Among the Scholastic Doctors, the chief and master of all towers Thomas Aquinas, who, as Cajetan observes, because "he most venerated the ancient doctors of the Church, in a certain way seems to have inherited the intellect of all."(34) The doctrines of those illustrious men, like the scattered members of a body, Thomas collected together and cemented, distributed in wonderful order, and so increased with important additions that he is rightly and deservedly esteemed the special bulwark and glory of the Catholic faith. With his spirit at once humble and swift, his memory ready and tenacious, his life spotless throughout, a lover of truth for its own sake, richly endowed with human and divine science, like the sun he heated the world with the warmth of his virtues and filled it with the splendor of his teaching. Philosophy has no part which he did not touch finely at once and thoroughly; on the laws of reasoning, on God and incorporeal substances, on man and other sensible things, on human actions and their principles, he reasoned in such a manner that in him there is wanting neither a full array of questions, nor an apt disposal of the various parts, nor the best method of proceeding, nor soundness of principles or strength of argument, nor clearness and elegance of style, nor a facility for explaining what is abstruse.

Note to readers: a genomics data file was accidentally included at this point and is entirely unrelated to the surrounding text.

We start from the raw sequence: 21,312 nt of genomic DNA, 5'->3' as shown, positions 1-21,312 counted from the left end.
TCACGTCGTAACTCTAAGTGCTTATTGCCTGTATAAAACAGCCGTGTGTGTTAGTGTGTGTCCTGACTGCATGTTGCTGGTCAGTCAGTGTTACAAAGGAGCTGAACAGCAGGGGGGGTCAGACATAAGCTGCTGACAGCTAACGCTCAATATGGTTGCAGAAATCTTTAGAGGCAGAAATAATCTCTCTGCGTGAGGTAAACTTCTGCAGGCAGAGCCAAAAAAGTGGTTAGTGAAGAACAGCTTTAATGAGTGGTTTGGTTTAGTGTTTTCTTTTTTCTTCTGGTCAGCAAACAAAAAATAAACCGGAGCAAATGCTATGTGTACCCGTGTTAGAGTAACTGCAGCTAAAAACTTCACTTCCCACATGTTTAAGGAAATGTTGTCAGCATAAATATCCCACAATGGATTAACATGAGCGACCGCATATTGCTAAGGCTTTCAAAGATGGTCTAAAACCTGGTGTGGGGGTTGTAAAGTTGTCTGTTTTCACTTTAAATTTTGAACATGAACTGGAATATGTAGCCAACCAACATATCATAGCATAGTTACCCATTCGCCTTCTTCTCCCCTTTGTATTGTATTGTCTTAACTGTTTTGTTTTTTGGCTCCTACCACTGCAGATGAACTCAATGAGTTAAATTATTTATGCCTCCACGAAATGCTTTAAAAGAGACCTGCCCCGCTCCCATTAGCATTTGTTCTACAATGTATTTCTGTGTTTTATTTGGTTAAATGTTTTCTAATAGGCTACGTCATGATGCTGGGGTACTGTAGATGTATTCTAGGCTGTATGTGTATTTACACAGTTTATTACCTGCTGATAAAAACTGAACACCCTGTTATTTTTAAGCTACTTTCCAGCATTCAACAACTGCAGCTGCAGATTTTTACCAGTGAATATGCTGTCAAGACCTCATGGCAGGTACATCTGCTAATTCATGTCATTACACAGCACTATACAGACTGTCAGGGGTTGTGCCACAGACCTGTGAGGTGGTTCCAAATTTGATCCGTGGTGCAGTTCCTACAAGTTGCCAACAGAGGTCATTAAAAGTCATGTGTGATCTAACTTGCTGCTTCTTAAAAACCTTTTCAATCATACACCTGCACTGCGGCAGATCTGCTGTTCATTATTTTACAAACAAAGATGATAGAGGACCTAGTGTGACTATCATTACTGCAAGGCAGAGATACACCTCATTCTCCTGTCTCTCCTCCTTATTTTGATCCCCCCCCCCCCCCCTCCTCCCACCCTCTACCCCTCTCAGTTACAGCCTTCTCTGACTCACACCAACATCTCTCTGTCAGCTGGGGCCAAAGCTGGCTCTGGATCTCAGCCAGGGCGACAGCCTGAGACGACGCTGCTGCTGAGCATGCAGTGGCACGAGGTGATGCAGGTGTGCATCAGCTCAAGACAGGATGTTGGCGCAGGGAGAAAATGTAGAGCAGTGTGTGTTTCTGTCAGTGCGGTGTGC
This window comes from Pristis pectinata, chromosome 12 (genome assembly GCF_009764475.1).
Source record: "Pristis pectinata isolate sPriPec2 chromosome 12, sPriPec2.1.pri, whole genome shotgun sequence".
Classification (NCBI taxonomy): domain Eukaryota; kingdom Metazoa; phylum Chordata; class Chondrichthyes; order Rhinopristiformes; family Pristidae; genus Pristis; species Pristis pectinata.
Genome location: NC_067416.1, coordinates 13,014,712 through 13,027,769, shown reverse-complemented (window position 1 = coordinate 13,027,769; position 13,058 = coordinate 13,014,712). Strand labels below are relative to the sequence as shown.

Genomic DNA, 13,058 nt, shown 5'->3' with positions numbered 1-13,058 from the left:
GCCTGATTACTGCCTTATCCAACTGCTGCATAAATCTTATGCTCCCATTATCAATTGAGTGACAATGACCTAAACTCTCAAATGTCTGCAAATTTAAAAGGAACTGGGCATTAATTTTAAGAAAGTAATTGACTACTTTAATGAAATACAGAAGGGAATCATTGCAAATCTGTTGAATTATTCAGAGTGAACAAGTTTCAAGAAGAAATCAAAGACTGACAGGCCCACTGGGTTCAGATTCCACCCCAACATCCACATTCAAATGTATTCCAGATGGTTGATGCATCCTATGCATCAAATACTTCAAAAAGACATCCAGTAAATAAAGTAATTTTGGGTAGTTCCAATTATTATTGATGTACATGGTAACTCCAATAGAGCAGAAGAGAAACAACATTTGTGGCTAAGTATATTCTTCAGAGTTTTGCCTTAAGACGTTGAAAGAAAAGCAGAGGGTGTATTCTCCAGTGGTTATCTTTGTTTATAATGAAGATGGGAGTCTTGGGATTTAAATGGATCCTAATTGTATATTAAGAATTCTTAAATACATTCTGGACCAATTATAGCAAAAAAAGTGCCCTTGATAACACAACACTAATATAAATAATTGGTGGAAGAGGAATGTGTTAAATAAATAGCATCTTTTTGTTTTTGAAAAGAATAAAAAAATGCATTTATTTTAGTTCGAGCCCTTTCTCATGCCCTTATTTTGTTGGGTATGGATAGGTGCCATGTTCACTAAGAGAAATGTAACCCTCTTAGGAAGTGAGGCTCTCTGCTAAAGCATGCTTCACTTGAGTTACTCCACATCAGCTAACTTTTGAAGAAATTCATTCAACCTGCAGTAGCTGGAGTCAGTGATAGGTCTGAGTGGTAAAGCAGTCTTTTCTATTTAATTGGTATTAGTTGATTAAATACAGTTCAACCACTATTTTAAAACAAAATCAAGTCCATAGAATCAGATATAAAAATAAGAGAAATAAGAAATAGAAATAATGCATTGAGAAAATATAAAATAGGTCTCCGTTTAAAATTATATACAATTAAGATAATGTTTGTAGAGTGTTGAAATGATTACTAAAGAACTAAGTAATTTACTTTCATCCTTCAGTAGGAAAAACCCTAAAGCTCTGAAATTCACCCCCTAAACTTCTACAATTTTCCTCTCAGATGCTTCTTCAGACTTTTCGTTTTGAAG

I have the first of two posts up at the Liberty Law blog comparing originalism and traditionalism in constitutional interpretation. The first post uses Town of Greece v. Galloway while in the second I'll talk about the NLRB v. Noel Canning. The point of the posts is not to defend these decisions, but merely to distinguish them as traditionalist in interpretive method. Here's a bit from the end: